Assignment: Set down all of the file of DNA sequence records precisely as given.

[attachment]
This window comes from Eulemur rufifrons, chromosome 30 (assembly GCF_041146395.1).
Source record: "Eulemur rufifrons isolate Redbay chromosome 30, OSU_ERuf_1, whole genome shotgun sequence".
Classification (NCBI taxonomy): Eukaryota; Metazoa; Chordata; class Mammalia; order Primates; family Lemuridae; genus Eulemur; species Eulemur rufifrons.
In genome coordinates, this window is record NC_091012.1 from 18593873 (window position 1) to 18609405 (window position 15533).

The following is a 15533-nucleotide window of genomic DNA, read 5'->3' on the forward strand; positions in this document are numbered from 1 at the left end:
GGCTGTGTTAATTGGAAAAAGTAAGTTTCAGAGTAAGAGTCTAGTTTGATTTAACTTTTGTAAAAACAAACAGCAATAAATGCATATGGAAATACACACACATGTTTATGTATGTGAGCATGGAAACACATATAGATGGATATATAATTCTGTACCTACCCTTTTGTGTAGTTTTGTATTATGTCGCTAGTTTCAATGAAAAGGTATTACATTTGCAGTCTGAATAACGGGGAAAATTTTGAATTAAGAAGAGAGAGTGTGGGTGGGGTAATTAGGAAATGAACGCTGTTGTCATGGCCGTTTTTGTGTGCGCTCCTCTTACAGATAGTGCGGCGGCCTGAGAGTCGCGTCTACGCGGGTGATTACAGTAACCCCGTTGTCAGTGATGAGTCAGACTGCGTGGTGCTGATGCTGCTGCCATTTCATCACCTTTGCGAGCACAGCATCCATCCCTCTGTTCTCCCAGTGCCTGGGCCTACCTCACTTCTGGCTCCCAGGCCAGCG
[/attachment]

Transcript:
This window comes from Eulemur rufifrons, chromosome 30 (assembly GCF_041146395.1).
Source record: "Eulemur rufifrons isolate Redbay chromosome 30, OSU_ERuf_1, whole genome shotgun sequence".
Classification (NCBI taxonomy): Eukaryota; Metazoa; Chordata; class Mammalia; order Primates; family Lemuridae; genus Eulemur; species Eulemur rufifrons.
In genome coordinates, this window is record NC_091012.1 from 18593873 (window position 1) to 18609405 (window position 15533).

The following is a 15533-nucleotide window of genomic DNA, read 5'->3' on the forward strand; positions in this document are numbered from 1 at the left end:
GGCTGTGTTAATTGGAAAAAGTAAGTTTCAGAGTAAGAGTCTAGTTTGATTTAACTTTTGTAAAAACAAACAGCAATAAATGCATATGGAAATACACACACATGTTTATGTATGTGAGCATGGAAACACATATAGATGGATATATAATTCTGTACCTACCCTTTTGTGTAGTTTTGTATTATGTCGCTAGTTTCAATGAAAAGGTATTACATTTGCAGTCTGAATAACGGGGAAAATTTTGAATTAAGAAGAGAGAGTGTGGGTGGGGTAATTAGGAAATGAACGCTGTTGTCATGGCCGTTTTTGTGTGCGCTCCTCTTACAGATAGTGCGGCGGCCTGAGAGTCGCGTCTACGCGGGTGATTACAGTAACCCCGTTGTCAGTGATGAGTCAGACTGCGTGGTGCTGATGCTGCTGCCATTTCATCACCTTTGCGAGCACAGCATCCATCCCTCTGTTCTCCCAGTGCCTGGGCCTACCTCACTTCTGGCTCCCAGGCCAGCG